08/16/2012 05:31 pm ET Updated Oct 16, 2012

High School Seniors: The Clock Is Ticking

With only a few weeks until high school seniors head back to school, it's time to get serious about attending college. Hopefully you've visited the colleges you are considering or have plans in place to do so this fall. But as you narrow down your list to the few colleges you'll definitely apply to, make sure you have considered the following:

Prepare yourself: If you are seriously looking at attending college, I'm sure you've heard that over 53% of students are taking 5½ to 6 years to get their four year degree. Every year you are in college, you're paying big money to be there. There are reasons for this ugly trend and some of it has to do with how well prepared you are as a student. Did you take proper classes? Have you taken an SAT or ACT exam? This matters if you want to avoid taking remedial classes which will stretch out the length of time it takes you to earn your degree.

Do you have a plan? Sometimes students have the idea they will get into college and then figure out what they want to do. This is expensive. Do your research; make sure when considering careers you know what individuals in that career do. See if you can do some job shadowing, or at least interact with people in that profession and ask how they spend their day. Becoming disillusioned with your major and changing it adds time and money to your degree.

Other students decide to attend a college because their boyfriend will attend that college or they like the climate in that part of the country. Then once there they realize it's not the right fit for them they'll transfer to a college that's a better fit. Financially, either way it will take you longer to graduate which will drive up the cost. Make sure you choose a college because it meets your academic needs and has a character you can thrive in (intellectual, social, altruistic etc).

Don't forget delayed graduation isn't solely the student's fault. Either some colleges don't offer enough classes, or students cannot get into required classes on time in order to graduate within four years. As budgets are slashed across the country this may become more common. Check out the 4-year graduation rates at the colleges you are considering if the rate is low you may want to rethink your choices.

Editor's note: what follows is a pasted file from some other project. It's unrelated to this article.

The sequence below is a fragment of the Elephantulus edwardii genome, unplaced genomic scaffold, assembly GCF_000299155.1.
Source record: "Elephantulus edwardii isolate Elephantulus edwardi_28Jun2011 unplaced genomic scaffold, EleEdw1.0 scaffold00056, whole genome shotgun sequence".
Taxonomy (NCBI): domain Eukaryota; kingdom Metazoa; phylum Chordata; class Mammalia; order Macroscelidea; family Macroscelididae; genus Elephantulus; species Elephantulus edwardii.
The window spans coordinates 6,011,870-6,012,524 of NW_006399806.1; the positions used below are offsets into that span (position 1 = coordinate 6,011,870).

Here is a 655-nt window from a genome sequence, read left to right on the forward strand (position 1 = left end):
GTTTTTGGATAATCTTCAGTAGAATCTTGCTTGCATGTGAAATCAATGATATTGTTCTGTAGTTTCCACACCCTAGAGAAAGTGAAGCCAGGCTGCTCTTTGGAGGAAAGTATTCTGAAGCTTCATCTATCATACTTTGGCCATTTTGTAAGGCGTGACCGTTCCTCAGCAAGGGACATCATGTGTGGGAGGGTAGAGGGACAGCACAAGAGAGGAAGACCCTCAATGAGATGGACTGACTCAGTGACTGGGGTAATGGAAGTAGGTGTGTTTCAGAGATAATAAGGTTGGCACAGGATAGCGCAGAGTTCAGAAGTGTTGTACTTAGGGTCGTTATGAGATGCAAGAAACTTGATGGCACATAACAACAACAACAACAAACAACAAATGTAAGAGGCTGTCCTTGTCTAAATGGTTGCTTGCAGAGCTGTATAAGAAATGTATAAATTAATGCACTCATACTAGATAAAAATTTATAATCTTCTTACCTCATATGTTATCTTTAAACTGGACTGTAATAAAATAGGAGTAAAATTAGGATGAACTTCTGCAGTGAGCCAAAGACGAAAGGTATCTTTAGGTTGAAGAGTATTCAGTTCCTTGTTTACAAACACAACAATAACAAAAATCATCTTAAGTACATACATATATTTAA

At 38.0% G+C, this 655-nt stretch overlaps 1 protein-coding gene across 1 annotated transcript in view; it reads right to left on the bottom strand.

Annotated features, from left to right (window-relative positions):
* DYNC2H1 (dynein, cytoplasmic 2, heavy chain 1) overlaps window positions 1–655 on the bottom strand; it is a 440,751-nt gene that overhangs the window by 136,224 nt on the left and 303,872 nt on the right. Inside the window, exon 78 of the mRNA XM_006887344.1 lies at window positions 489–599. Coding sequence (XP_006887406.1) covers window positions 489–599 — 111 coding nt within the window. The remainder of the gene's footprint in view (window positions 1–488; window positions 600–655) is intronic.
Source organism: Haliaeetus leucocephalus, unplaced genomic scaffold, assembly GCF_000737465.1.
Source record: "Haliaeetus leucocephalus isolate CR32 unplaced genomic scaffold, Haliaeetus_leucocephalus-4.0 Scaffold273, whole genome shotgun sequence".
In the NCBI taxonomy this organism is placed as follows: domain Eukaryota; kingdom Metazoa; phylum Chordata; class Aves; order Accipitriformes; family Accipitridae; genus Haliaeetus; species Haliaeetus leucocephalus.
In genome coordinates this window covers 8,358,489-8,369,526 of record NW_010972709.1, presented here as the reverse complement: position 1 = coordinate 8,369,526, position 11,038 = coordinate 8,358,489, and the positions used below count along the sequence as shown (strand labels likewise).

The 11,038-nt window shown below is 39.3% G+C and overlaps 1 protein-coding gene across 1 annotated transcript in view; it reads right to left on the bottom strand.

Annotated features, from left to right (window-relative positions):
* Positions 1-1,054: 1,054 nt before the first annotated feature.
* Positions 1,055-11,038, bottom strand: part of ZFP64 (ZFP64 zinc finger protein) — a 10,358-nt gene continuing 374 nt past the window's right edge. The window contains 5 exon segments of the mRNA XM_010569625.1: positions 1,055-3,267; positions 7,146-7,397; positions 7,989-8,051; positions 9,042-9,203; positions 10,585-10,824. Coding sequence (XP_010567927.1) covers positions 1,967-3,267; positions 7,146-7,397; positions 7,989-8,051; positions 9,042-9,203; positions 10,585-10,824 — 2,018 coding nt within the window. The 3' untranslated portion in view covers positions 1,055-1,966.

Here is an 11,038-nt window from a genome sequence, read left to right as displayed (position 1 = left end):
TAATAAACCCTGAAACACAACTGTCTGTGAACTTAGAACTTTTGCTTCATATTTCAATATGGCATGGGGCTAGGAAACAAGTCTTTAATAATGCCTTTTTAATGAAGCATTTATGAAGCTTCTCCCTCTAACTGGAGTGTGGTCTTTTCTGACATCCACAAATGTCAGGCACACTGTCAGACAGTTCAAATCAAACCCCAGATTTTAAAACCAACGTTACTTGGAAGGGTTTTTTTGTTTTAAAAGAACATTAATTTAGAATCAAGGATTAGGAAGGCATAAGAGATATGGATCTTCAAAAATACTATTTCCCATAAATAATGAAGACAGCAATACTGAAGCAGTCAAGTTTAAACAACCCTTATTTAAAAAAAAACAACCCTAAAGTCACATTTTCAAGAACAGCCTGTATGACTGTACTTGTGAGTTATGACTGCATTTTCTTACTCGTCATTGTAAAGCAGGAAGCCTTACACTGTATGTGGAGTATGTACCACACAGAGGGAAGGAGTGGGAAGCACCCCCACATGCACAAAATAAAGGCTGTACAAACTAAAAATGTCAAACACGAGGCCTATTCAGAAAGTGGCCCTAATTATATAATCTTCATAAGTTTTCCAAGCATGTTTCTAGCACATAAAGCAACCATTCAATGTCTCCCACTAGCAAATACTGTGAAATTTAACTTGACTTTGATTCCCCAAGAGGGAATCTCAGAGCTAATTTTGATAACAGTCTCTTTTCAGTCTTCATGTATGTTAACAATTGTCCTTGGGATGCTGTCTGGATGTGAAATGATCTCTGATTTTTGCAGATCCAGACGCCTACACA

Cost: Have you gotten estimates on the cost of each college you're considering? Don't go by the sticker price at any college. Think of the sticker price like seats in an airplane or new cars on a lot. What you see in the window of the car isn't what you'll pay, and as for the seats on an airplane, almost everyone on board paid a different amount to be there. So getting an estimate is essential.

Look at how each school distributes financial aid. How much financial need do they typically meet? Some schools meet 100% of the student's need, others less than 50%. This fact alone makes a huge difference to your bottom line. Next, how do they meet that need with loans or with scholarships? All colleges use a combination of loans and scholarships to meet your need. But wouldn't you rather go to a school that met your need with 80% scholarship money rather than 80% in loans? Multiply the loan portion by at least 4 to get an estimate of how much debt you will accumulate by the time you graduate. (Keep this number handy because you'll be using it later.)

Know job projection rates, and starting salaries for the careers you are considering: It's important to know whether you're planning a career in a field that will grow and how much you can expect to earn when starting out in that career. Don't skip this step!! It may be the single most important thing you do. You don't want spend your time and money preparing for a career with no future. There are not many jobs for archeologists. It's great fun to learn about, but if you can't earn a living with it, you should consider it a hobby.

Finally, know what your first year earnings will likely be in the field you're considering. This is where the debt amount you calculated comes in. Once you see what you'll earn compare it with the amount of debt you'll incur at each college you're considering. The debt you take on to earn your degree should not exceed your first year's earnings.

Get Help: A college education is the single biggest investment you will ever make next to buying a home. Most people wouldn't buy a home without enlisting the help of professionals and getting an education is no different. Assistance with this process not only makes it easier, it also ensures you're not paying more than you need to for your education. Look for a company that will help you in the planning process with a high school course planner, SAT and ACT test prep, college cost comparisons including the breakdown of how the school meets financial need, and one that completes all financial aid paperwork not just the FAFSA. Any errors in the paperwork can mean the loss of some or even all of your financial aid. Don't overextend yourself on your education. It's important to be educated but it's equally important to become educated in a financially responsible way.